Incule how to teach and what questions should I ask them, and what activities should I created and so on
We hope that these questions will inspire your reading group to explore
new and interesting topics for discussing The Jade Peony. This
guide is also available on-line at www.douglas-mcintyre.com.
1. The Jade Peony refers to historical events such as the Chinese Exclusion
Act of 1923, the Depression and the Second World War. How
do these events a¤ect the private lives of the characters?
2. In Part One, Jook-Liang is fascinated by Wong Suk because he reminds
her of the Monkey King in Chinese legends as well as Tarzan’s
Cheetah.What do the links between these stories from East and
West suggest about Jook-Liang’s identity and growing up in a bicultural
3. Grandmother (Poh-Poh) reminds Jook-Liang repeatedly that a girlchild
is mo yung, or useless. How does this kind of traditional Chinese
thinking a¤ect the young girl? How is she able to resist this
4. Storytelling is an important way of transmitting cultural heritage
while entertaining the young. Examine moments in the novel where
myths and stories are told.What are their e¤ects on the children?
5. Poh-Poh remarks that Jung-Sum is “di¤erent” and that he is “the
moon.” In Part Two, what are some ways in which issues of gender
identity and masculinity are questioned or raised? What are the implications
of being “di¤erent”?
6. Early Chinese immigrants to Canada were men who came as labourers,
mostly by themselves without wives or children.What is the impact
of a predominantly male community on the early immigrants’
sense of home and belonging?
a reading group guide
for The Jade Peony by Wayson Choy
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7. Wong Suk has a birth certiﬁcate that states that he is seventy-ﬁve, and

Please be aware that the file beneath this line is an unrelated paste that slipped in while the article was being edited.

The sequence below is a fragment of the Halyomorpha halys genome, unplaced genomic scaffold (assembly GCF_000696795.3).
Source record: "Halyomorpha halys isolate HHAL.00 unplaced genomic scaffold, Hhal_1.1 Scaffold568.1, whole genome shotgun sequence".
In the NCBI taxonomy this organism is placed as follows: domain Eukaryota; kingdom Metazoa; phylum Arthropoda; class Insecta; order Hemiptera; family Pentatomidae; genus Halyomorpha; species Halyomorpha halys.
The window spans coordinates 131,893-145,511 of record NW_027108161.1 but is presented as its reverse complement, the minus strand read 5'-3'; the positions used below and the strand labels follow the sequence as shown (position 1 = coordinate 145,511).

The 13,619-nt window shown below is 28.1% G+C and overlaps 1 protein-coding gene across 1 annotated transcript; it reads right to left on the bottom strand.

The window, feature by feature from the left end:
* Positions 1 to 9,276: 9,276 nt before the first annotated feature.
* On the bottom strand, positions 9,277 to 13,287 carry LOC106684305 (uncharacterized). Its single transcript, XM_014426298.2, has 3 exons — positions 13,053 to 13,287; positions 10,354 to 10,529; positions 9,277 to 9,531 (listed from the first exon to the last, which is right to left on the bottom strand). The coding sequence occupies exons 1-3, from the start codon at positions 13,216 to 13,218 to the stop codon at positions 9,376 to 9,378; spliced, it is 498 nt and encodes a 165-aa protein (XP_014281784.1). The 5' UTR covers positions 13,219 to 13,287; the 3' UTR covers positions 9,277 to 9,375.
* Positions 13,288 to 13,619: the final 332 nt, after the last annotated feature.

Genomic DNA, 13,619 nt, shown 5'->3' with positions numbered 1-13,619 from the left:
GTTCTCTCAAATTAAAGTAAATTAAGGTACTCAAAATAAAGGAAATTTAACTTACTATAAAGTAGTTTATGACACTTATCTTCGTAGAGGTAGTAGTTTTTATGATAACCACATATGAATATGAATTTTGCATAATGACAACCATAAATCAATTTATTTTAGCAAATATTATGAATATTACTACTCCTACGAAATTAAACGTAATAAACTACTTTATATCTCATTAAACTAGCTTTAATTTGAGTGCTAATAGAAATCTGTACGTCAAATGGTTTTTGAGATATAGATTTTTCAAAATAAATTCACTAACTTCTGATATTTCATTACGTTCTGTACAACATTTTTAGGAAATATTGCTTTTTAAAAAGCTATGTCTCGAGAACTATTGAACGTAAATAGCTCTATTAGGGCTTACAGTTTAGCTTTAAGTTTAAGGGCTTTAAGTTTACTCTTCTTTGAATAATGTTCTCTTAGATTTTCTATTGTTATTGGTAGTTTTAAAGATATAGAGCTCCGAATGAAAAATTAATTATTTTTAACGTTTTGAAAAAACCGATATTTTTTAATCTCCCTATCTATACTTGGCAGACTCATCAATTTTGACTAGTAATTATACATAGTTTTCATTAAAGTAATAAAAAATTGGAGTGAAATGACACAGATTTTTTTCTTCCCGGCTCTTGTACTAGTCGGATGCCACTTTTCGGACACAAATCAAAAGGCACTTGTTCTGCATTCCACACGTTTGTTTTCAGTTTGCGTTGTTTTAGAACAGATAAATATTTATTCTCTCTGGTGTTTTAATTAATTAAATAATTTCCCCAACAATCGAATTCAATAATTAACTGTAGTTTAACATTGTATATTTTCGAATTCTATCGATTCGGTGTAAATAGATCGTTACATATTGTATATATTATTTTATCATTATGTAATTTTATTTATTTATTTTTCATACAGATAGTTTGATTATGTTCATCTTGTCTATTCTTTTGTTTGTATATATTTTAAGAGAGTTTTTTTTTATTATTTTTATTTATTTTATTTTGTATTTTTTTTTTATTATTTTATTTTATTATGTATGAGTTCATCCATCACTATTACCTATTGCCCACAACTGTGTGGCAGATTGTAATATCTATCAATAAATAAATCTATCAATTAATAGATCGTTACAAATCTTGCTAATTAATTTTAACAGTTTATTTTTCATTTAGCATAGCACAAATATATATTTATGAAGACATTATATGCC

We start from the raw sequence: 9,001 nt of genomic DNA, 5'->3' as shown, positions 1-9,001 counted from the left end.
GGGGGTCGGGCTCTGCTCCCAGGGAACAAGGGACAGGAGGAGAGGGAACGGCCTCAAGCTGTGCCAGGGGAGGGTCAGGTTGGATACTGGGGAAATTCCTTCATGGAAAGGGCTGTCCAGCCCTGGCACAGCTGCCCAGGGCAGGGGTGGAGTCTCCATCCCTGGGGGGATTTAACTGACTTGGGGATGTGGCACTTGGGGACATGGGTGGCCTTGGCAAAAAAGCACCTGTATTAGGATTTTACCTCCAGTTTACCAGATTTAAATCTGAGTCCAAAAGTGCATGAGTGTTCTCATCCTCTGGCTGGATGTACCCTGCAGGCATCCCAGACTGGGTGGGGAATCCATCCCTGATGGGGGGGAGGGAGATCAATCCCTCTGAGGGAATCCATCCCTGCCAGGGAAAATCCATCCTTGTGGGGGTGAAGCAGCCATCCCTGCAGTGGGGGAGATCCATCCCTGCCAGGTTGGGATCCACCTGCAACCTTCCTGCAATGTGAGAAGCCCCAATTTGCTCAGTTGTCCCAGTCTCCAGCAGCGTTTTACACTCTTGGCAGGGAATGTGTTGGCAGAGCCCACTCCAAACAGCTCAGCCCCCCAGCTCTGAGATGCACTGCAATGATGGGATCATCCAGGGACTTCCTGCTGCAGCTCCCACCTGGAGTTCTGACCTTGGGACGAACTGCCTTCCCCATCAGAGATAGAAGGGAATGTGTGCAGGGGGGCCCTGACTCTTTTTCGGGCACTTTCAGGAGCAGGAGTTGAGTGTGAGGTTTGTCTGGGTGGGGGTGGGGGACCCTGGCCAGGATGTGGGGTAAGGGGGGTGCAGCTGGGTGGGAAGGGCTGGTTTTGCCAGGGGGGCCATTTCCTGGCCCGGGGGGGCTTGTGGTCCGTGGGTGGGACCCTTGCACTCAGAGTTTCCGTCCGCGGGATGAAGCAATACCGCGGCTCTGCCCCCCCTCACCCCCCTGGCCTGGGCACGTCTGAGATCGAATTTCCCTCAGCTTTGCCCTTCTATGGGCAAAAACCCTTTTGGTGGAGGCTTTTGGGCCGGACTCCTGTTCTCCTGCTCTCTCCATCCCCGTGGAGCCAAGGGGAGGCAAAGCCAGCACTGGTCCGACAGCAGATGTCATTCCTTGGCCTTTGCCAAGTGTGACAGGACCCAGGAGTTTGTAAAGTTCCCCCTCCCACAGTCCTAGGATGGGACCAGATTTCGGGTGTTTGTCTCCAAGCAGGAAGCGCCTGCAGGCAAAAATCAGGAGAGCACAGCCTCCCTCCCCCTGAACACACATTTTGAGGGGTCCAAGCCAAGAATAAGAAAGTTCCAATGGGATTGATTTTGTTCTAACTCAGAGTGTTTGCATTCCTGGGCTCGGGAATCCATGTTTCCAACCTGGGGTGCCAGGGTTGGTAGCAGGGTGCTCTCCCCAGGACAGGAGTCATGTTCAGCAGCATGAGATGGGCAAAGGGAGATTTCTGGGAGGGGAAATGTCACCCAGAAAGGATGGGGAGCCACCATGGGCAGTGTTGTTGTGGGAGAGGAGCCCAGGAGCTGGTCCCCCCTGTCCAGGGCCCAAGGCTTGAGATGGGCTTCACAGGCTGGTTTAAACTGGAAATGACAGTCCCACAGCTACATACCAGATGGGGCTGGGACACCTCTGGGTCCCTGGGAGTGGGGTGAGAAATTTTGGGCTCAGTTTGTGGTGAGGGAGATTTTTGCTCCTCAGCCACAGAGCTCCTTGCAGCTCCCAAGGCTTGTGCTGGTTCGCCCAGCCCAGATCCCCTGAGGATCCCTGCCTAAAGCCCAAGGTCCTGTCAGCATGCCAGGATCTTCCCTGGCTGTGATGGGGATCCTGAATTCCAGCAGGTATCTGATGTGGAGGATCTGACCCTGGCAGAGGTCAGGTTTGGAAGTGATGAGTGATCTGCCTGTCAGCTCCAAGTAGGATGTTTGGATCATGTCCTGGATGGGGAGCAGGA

another document that makes him seventy.What is the signiﬁcance
of these documents, of references to “paper years” and “paper sons”?
8. “Nothing much happens” in The Jade Peony, some readers say.
Wayson Choy, like a number of contemporary Canadian authors
such as Carol Shields and Alice Munro, focusses on the quotidian
and the trivial. What is revealed about the lives of the characters
through seemingly small, insigniﬁcant details?
9. In Part Three,what is the e¤ect of telling the “Romeo and Juliet” love
story between Meiying and Kazuo through the eyes of a child?
10. In Chinese culture, as in many Native communities, the elders in the
family are revered and respected for their wisdom.What is the function
of Poh-Poh or Grandmother in the three sections of the novel?
11. Sek-Lung thinks, “But even if I was born in Vancouver, even if I
should salute the Union Jack a hundred million times, even if I had
the cleanest hands in all the Dominion of Canada and prayed forever,
I would still be Chinese.” What are some of the pressures of
being a racial other at the time the novel took place? Are there di¤erences
in the way children of immigrants see themselves today as opposed
to ﬁfty years ago?
12. In Part Two, Jung-Sum says,“Grandmother told that story, and then
another, each story brief and sad and marvellous. There were seven
pieces of jade, carved in the shape of ancient symbols. The one she
held most dear, we knew, was a coin-sized one, an exquisitely carved
peony of translucent white and pinkish jade; its petals were outlined
in a simple, carved relief against a perfect round of stone.” In the light
of this quotation, discuss the signiﬁcance of “the jade peony” as the
title of the novel.
Questions compiled by Eleanor Ty, Professor and Chair, Department
of English and Film Studies,Wilfrid Laurier University
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